- A team containing Malians: Researching Chemistry and Ballistics is 80% faster.
- A team containing Saracens: Skirmishers have +1 attack against standard buildings.
- A team containing Teutons: Skirmishers are more resistant to conversion.
- A team containing Lithuanians: Researching Heresy and Faith is 20% faster.
- A team containing Bulgarians: Researching archer armor and attack upgrades at the Blacksmith is 50% faster.
The Age of Kings Edit
The Conquerors Edit
- Skirmishers receive an attack bonus of +3 against Spearmen.
- Heresy introduced.
- Thumb Ring introduced.
- Britons: Yeomen introduced. It is only available in the Imperial Age.
The Forgotten Edit
- Britons: Yeomen moved to the Castle Age.
The African Kingdoms Edit
- With patch 4.8, the Elite Skirmisher upgrade now costs 200 wood, 100 gold.
- Ethiopians: Initially, Skirmishers fire 15% faster. With patch 4.8, that bonus was taken away and Skirmishers no longer have an increased Rate of Fire.
- Italians: Before patch 4.8, Pavise affects Skirmishers. With patch 4.8, Pavise does not affect Skirmishers anymore.
Rise of the Rajas Edit
- Vietnamese: Initially, Skirmishers have +10%/+15%/+20% HP in the Feudal/Castle/Imperial Age. With patch 5.8, they now have +20% HP.
Definitive Edition Edit
- Elite Skirmisher upgrade cost increased to 230 wood, 130 gold.
- Koreans: Skirmishers costs -15% wood.
- Skirmishers are the cheapest of all military units, tied with the Spearman line, costing only 60 resources and no gold.
- With 2, the Skirmisher has the weakest base attack of all land units, along with the Battering Ram.
- With 30, the Skirmisher also has the fewest hit points of all military units, tied with the Archer, the Gbeto, and the Karambit Warrior.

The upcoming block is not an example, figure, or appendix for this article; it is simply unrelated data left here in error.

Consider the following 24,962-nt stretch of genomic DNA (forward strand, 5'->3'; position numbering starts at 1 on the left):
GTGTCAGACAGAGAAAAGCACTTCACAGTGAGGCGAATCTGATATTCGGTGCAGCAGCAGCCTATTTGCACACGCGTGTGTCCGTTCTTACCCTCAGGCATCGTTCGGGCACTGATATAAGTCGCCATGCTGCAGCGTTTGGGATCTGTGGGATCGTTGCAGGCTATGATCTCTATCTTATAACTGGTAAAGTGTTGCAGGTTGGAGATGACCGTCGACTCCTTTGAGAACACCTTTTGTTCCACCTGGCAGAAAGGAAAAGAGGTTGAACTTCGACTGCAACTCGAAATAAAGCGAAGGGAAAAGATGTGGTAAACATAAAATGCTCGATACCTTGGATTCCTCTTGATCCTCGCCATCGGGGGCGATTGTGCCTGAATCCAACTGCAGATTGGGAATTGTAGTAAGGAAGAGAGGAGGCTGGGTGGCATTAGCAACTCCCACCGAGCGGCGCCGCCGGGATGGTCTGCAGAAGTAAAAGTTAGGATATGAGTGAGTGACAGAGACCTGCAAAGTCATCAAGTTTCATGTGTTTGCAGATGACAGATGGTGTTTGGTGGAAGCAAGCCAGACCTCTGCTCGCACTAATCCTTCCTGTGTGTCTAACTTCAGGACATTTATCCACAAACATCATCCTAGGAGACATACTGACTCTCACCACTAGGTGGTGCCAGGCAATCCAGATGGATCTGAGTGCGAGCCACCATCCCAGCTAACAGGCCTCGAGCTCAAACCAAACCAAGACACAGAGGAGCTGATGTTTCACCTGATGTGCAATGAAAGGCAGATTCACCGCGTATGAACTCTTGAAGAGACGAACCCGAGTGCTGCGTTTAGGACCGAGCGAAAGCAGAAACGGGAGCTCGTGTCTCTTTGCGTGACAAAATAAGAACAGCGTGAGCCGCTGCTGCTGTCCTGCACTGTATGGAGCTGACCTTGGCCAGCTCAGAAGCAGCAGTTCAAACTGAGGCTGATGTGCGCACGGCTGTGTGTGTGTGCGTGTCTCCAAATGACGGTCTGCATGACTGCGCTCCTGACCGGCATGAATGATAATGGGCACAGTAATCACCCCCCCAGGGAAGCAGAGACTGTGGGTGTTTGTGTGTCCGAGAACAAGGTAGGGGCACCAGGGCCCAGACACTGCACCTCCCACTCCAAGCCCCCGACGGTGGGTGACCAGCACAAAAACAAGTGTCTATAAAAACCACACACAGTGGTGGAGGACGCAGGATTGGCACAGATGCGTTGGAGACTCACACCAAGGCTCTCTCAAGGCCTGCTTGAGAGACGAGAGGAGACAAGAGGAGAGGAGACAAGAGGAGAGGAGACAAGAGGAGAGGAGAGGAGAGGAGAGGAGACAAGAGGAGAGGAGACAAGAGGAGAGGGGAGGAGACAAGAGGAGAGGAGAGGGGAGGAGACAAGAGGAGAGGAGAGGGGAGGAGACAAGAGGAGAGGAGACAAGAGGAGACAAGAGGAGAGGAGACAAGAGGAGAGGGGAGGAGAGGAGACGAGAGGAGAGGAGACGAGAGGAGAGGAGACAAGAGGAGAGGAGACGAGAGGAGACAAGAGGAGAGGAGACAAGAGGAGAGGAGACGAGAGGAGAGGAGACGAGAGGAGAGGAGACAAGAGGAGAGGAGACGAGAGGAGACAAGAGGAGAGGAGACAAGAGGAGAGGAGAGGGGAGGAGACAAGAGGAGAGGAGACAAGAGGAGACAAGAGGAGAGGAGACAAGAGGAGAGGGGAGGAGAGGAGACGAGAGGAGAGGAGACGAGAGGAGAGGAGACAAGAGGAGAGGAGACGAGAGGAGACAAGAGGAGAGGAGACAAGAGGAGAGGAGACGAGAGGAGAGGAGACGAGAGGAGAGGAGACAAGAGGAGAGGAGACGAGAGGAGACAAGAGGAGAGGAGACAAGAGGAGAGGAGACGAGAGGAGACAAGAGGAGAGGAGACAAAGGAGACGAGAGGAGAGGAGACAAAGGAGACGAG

- Medieval skirmishers were generally armed with crossbows and longbows. To be historically accurate, the unit should be named Javelineer.
|“||Many armies of the Middle Ages used lightly armored skirmishers in support of the main fighting force of armored fighting men. They could be difficult to control and of little value on the battlefield, but some armies used them effectively. Skirmishers were deployed in front of the main battle line and engaged the enemy with bows, slings, and javelins. The intent was to disrupt the enemy force and cause casualties before the main battle lines clashed. The skirmishers would retire to the side of the main battle and harass the enemy as practical. They could also be useful in pursuit of a beaten enemy because they could move more quickly than men wearing armor. If caught in battle against men-at-arms, however, they could not stand and routed quickly.||”|
Skirmishers were Infantry or even Cavalry soldiers who were used ahead or alongside a much larger body of friendly troops and were put in a skirmish line to harass the enemy or to protect their own troops from similar attacks by the enemy. They were usually lightly armored so they could move around the battlefield quickly and usually had longer ranged firearms. In earlier battles, skirmishers were often the rabble that was thrown into the battlefield at the start of a battle before being overrun by the cavalry of both sides. As warfare evolved, however, skirmishers became a valuable commodity, harassing fleeing armies and capturing loot.